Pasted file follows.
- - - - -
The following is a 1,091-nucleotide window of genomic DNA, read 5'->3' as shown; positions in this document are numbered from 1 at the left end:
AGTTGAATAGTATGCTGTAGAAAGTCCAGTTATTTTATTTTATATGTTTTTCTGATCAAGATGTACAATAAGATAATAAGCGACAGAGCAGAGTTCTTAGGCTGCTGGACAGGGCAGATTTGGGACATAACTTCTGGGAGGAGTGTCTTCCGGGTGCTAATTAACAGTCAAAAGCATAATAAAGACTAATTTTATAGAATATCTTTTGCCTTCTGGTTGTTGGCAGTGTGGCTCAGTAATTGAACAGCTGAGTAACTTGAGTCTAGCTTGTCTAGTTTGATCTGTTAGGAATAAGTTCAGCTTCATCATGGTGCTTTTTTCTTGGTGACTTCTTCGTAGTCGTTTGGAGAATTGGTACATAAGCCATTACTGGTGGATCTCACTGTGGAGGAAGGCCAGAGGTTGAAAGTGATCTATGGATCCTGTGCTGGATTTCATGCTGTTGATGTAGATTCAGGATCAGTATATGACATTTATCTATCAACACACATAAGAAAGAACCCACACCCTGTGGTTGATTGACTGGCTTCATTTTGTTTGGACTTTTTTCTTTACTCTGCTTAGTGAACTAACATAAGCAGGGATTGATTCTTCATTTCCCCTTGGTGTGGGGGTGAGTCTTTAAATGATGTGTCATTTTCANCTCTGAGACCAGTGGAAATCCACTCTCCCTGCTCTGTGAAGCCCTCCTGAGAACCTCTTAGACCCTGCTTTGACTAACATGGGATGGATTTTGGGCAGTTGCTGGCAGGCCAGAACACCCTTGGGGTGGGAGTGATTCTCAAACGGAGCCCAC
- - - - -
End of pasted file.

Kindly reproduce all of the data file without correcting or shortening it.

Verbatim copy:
The following is a 1,091-nucleotide window of genomic DNA, read 5'->3' as shown; positions in this document are numbered from 1 at the left end:
AGTTGAATAGTATGCTGTAGAAAGTCCAGTTATTTTATTTTATATGTTTTTCTGATCAAGATGTACAATAAGATAATAAGCGACAGAGCAGAGTTCTTAGGCTGCTGGACAGGGCAGATTTGGGACATAACTTCTGGGAGGAGTGTCTTCCGGGTGCTAATTAACAGTCAAAAGCATAATAAAGACTAATTTTATAGAATATCTTTTGCCTTCTGGTTGTTGGCAGTGTGGCTCAGTAATTGAACAGCTGAGTAACTTGAGTCTAGCTTGTCTAGTTTGATCTGTTAGGAATAAGTTCAGCTTCATCATGGTGCTTTTTTCTTGGTGACTTCTTCGTAGTCGTTTGGAGAATTGGTACATAAGCCATTACTGGTGGATCTCACTGTGGAGGAAGGCCAGAGGTTGAAAGTGATCTATGGATCCTGTGCTGGATTTCATGCTGTTGATGTAGATTCAGGATCAGTATATGACATTTATCTATCAACACACATAAGAAAGAACCCACACCCTGTGGTTGATTGACTGGCTTCATTTTGTTTGGACTTTTTTCTTTACTCTGCTTAGTGAACTAACATAAGCAGGGATTGATTCTTCATTTCCCCTTGGTGTGGGGGTGAGTCTTTAAATGATGTGTCATTTTCANCTCTGAGACCAGTGGAAATCCACTCTCCCTGCTCTGTGAAGCCCTCCTGAGAACCTCTTAGACCCTGCTTTGACTAACATGGGATGGATTTTGGGCAGTTGCTGGCAGGCCAGAACACCCTTGGGGTGGGAGTGATTCTCAAACGGAGCCCAC